NRL Research Team Recognized for Achievements in Microwave Transistor Technology

6/28/2004 - 25-04r
Contact: Public Affairs Office, (202) 767-2541

A team of scientists from the Naval Research Laboratory's Electronics Science and Technology Division has received an NRL Group Achievement Award for their accomplishments in antimonide-based High Electron Mobility Transistor (HEMT) technology.

The NRL research team was cited for having "successfully led the development of high-electron-mobility-transistor technology employing antimonide-based semiconductor materials for low-power electronics, including material growth, device design and processing and transition to a manufacturing environment."

The NRL team includes Mr. Brad Boos, Mr. Doewon Park, Dr. Nicolas Papanicolaou, Dr. Robert Bass, Dr. Walter Kruppa, and Dr. Denis Webb from the Microwave Technology Branch, and Dr. Brian Bennett, Dr. Richard Magno, Dr. Mario Ancona, Dr. Ming J. Yang and Dr. Benjamin Shanabrook from the Electronic Materials Branch.

The military has a need to reduce the power consumed by microwave and millimeter solid-state amplifiers without compromising electrical performance. Low-power consumption prolongs battery life and reduces cooling requirements, especially important attributes for applications requiring small size and weight. The DoD, Navy and Marine Corps increasingly rely on small platforms, such as autonomous sensors, unmanned-air-vehicles, satellites, and man-portable systems. NRL and other research laboratories have been studying high-electron-mobility-transistors (HEMTs) as the next-generation high-speed, low-power technology to help achieve new capabilities in such electronic systems.

In 2001, DARPA started a program called Antimonide-Based-Compound-Semiconductors (ABCS) to accelerate research in this field. NRL, in turn, teamed with Northrop-Grumman Space Technology (NGST) in this research effort. NRL has the capabilities for material growth and device processing, making it a leading institution for HEMT technology. NGST has capabilities in the design and fabrication of microwave monolithic integrated circuits. Thus NRL and NGST brought their expertise together for the research project. A CRADA was established between the two institutions for NRL to transfer their growth and processing technology for antimonide HEMTs to NGST. NRL-grown material was used to fabricate devices at the NGST facility and NGST-grown material was then evaluated at NRL.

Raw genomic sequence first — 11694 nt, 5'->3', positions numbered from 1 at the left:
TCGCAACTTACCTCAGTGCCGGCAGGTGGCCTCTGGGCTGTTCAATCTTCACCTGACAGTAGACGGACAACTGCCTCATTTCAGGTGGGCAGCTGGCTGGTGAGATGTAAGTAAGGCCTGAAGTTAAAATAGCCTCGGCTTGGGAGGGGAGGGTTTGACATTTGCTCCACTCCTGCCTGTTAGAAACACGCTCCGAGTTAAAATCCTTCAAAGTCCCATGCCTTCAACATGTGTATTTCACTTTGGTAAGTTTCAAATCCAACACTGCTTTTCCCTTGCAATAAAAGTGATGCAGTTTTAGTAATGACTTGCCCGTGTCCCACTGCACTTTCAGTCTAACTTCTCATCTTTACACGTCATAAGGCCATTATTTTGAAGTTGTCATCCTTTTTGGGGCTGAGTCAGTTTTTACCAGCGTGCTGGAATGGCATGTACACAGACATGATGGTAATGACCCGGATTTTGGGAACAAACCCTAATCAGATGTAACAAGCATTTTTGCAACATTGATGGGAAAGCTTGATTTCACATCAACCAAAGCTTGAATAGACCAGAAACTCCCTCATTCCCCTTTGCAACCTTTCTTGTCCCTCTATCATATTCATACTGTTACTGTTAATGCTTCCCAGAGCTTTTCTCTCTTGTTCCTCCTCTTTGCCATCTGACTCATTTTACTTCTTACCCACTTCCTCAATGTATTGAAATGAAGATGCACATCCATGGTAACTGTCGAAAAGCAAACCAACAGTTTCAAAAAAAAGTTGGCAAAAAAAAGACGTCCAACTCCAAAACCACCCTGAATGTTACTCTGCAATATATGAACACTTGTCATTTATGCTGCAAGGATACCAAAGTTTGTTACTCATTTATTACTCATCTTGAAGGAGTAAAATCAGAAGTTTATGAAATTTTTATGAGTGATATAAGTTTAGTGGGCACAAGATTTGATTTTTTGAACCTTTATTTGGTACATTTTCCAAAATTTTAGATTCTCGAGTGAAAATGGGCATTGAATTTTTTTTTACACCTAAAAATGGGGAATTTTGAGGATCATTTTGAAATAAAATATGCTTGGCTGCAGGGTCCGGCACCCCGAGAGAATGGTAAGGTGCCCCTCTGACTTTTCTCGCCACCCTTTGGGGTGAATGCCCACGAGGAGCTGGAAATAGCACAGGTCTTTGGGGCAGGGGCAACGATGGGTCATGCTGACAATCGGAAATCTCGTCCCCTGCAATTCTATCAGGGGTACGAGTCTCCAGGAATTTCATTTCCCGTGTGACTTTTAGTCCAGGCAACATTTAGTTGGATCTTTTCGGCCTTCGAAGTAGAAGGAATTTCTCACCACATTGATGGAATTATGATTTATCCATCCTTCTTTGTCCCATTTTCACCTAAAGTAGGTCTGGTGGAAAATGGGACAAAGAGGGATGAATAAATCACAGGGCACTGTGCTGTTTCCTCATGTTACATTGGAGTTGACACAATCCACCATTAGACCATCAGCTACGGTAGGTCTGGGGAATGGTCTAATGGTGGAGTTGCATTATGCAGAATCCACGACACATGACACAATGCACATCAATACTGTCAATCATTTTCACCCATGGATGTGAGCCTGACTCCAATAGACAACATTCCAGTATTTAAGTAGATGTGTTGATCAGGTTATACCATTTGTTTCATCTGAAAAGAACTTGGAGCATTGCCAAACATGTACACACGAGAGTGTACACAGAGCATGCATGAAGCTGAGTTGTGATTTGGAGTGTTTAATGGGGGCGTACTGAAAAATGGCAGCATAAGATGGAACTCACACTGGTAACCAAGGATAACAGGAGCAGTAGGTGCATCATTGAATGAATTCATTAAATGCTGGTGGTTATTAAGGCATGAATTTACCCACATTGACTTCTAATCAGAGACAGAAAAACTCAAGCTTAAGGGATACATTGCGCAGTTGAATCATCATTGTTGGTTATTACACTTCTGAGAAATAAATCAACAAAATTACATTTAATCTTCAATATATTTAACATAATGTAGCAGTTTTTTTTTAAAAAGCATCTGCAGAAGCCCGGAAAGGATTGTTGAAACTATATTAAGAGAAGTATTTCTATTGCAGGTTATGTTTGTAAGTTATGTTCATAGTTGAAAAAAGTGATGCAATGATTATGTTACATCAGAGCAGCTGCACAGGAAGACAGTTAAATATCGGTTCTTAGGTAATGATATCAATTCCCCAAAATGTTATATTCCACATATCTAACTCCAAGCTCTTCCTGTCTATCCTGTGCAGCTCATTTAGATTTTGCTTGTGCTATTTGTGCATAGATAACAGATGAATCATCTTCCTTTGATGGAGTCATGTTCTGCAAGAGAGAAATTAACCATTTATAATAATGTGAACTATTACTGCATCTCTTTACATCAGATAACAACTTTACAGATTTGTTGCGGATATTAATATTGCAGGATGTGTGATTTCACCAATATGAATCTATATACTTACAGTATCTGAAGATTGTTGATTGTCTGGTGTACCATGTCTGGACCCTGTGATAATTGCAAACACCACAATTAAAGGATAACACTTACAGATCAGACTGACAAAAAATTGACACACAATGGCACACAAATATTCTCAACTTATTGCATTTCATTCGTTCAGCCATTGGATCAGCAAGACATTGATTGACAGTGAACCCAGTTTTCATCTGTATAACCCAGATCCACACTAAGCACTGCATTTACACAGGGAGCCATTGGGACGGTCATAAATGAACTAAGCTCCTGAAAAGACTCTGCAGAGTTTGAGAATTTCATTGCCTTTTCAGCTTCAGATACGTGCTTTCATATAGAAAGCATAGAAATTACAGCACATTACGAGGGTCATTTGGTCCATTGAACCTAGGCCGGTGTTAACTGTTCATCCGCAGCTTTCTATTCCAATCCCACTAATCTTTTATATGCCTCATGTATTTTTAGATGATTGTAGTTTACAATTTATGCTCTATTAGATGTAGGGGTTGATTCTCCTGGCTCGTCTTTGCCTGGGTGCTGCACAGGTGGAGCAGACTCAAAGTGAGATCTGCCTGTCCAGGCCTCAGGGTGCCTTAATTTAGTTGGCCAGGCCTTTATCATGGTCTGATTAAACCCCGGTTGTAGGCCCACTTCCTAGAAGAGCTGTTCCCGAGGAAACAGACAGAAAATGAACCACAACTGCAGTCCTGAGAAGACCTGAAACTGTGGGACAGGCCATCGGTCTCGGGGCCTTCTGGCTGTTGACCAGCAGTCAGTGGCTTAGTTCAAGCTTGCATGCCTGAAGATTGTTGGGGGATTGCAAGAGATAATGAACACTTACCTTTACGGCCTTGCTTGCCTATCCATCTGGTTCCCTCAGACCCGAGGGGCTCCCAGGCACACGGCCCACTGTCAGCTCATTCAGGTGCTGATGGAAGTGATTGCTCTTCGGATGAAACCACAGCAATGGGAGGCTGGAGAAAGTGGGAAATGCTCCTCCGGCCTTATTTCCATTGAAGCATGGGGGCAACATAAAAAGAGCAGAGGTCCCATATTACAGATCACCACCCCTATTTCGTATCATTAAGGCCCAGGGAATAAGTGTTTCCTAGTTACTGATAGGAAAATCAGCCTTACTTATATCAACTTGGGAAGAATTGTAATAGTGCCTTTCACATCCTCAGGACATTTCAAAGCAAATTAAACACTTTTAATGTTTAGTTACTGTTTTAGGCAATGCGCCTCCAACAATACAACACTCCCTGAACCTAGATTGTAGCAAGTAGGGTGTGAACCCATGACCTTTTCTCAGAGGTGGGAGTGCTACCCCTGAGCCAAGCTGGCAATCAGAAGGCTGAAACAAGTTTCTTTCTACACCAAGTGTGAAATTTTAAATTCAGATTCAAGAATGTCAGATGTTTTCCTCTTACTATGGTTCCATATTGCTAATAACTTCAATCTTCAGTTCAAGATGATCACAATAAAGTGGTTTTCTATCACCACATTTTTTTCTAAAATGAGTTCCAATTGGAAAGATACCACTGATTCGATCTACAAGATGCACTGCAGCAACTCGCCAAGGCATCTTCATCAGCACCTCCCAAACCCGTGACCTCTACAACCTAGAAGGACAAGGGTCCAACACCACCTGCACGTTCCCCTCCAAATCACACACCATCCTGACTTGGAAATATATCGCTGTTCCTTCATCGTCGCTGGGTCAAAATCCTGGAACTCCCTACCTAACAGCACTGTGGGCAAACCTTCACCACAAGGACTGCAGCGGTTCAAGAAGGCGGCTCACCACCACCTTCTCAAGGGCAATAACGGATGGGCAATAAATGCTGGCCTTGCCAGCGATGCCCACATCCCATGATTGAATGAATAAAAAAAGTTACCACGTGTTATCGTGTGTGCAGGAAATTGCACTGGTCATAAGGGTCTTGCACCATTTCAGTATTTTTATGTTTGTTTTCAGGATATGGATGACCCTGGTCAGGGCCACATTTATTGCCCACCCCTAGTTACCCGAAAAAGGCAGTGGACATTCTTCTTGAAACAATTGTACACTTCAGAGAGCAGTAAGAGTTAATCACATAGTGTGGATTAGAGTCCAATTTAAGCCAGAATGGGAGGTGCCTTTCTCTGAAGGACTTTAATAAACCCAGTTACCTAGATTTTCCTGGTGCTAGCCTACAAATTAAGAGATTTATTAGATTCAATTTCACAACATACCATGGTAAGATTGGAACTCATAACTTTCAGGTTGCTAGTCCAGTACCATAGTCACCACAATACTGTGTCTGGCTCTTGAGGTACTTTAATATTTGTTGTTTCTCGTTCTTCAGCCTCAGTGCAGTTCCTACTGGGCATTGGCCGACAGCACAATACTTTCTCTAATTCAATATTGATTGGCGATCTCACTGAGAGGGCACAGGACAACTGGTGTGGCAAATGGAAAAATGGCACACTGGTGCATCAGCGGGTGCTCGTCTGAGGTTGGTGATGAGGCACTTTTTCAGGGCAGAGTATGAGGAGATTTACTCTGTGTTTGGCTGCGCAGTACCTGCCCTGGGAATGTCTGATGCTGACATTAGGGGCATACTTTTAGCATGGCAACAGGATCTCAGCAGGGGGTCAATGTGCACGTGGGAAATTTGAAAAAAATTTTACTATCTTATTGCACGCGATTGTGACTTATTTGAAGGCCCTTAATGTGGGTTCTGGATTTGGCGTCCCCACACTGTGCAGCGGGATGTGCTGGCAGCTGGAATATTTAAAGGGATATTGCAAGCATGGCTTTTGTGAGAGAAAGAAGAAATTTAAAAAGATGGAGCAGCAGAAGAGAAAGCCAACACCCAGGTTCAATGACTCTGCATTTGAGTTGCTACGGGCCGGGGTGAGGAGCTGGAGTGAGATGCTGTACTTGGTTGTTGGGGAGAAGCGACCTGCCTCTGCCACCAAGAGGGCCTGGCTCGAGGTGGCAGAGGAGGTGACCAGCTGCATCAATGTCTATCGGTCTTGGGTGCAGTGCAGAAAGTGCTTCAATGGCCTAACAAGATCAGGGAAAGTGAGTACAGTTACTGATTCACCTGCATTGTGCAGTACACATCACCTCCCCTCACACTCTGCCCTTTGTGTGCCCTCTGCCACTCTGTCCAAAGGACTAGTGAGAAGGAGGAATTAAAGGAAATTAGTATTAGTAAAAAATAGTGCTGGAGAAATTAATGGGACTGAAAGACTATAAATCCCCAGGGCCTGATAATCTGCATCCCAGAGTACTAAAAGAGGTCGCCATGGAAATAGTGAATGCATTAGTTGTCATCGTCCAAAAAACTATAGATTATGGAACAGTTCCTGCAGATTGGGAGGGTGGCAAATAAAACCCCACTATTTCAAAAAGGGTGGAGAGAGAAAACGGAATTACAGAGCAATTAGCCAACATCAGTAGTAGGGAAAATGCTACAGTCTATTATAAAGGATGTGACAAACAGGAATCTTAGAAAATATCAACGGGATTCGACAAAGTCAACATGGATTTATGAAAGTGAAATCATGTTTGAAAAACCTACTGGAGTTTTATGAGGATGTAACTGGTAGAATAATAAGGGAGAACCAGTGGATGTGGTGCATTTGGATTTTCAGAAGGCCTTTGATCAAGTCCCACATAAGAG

In a major milestone, the research team demonstrated a NGST antimonide-based HEMT with a record maximum frequency of oscillation and an order of magnitude less power consumption than HEMTs based on competitive semiconductor material systems. Other milestones include demonstration of an antimonide-based X-band MMIC (microwave monolithic integrated circuit) with state-of-the-art, low-power performance and the first antimonide-based W-band (94GHz) MMIC.

The award citation describes the importance of the research team's accomplishments in this way: "The significance for the Navy of this new device technology based on antimonide semiconductors is its ability to perform electronic functions at very high speeds equivalent or better than the best of alternative technologies but with an order-of-magnitude less prime power consumption - a property that will result in greatly improved Navy radar, electronic warfare, multifunctional, and communications systems as well as extended battery life for small-platform applications such as hand-held, satellite, and micro-air-vehicles for the Marine Corps."

"Through their efforts, the NRL research team, working with NGST, has helped to establish the antimonide HEMT as the next generation high-speed/high-frequency low-power microwave transistor of great importance to the Navy and Marine Corps," said Dr. Gerald Borsuk, Superintendent of the Electronics Science and Technology Division.

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